Unicellular drug-resistant models have been critical in elucidating intrinsic drug-resistant mechanisms; however, these models do not consider resistance mechanisms that may be elicited by extrinsic influences such as the tumor microenvironment. We propose that specific niches within the tumor microenvironment may provide a sanctuary for subpopulations of tumor cells to evade or circumvent drug-induced death and that this may represent a form of de novo drug resistance. We have found that elements of the bone marrow microenvironment, including extracellular matrices and normal stromal elements, protect malignant cells, including leukemia and myeloma cells, from drug-induced cell death. This extrinsic form of drug resistance may allow cells to survive initial drug treatment and thereby acquire a more complex, intrinsic drug-resistant phenotype. Focusing on this form of do novo drug resistance may ultimately prevent the emergence of acquired drug resistance and enhance drug therapy for hematologic malignancies.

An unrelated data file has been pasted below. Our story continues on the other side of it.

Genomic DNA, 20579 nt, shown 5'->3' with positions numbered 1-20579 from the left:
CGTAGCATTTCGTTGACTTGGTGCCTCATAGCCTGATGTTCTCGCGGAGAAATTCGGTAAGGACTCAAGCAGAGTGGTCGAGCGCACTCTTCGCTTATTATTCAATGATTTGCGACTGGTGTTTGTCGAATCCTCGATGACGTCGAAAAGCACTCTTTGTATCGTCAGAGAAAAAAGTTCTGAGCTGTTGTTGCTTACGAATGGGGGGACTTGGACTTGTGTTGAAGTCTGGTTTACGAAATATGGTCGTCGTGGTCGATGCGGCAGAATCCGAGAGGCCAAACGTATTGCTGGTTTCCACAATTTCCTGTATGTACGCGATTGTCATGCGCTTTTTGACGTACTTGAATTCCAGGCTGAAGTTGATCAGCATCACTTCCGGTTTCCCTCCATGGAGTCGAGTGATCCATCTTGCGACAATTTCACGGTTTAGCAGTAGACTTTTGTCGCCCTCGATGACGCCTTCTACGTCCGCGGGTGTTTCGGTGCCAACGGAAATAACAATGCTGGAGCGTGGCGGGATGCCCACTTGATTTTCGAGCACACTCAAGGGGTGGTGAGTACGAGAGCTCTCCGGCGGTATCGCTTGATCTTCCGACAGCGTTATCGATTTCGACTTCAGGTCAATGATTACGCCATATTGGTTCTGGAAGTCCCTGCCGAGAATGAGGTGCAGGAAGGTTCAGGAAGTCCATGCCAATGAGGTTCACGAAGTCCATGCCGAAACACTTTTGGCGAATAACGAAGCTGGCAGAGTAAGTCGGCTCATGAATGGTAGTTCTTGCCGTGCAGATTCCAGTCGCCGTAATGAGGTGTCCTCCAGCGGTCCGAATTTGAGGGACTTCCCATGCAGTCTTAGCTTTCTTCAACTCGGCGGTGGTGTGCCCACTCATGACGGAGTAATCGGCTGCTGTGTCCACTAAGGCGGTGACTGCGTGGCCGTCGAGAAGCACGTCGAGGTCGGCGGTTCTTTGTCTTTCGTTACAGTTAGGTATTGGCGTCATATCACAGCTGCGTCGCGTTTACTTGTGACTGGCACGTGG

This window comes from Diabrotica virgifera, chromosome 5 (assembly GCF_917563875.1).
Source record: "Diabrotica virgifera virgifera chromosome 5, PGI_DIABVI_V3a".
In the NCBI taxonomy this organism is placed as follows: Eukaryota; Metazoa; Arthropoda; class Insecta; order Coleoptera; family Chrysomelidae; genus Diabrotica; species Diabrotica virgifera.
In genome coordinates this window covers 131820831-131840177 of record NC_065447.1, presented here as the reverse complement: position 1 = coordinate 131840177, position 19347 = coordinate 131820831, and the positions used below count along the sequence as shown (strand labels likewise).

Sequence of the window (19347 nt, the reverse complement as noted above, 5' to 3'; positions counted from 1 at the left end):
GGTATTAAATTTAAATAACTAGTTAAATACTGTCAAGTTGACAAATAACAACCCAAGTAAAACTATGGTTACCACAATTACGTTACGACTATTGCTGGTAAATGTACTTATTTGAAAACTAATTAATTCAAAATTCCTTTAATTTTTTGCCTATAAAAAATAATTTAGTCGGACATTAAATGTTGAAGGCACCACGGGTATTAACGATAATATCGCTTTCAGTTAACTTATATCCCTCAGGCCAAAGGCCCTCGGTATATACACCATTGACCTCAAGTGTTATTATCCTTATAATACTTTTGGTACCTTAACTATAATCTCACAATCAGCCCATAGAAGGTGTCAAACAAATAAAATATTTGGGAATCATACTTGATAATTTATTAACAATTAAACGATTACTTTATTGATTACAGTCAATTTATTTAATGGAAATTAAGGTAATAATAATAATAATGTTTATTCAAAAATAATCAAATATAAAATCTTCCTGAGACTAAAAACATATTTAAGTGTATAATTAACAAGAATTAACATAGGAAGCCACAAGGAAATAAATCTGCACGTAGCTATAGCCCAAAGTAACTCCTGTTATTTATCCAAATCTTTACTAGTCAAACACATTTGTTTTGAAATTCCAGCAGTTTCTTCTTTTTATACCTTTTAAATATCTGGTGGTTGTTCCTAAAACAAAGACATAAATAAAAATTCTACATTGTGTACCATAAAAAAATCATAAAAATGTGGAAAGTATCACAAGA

|Original language||English (US)|
|Number of pages||5|
|Journal||Seminars in hematology|
|Issue number||2 SUPPL. 4|
|State||Published - Apr 2004|
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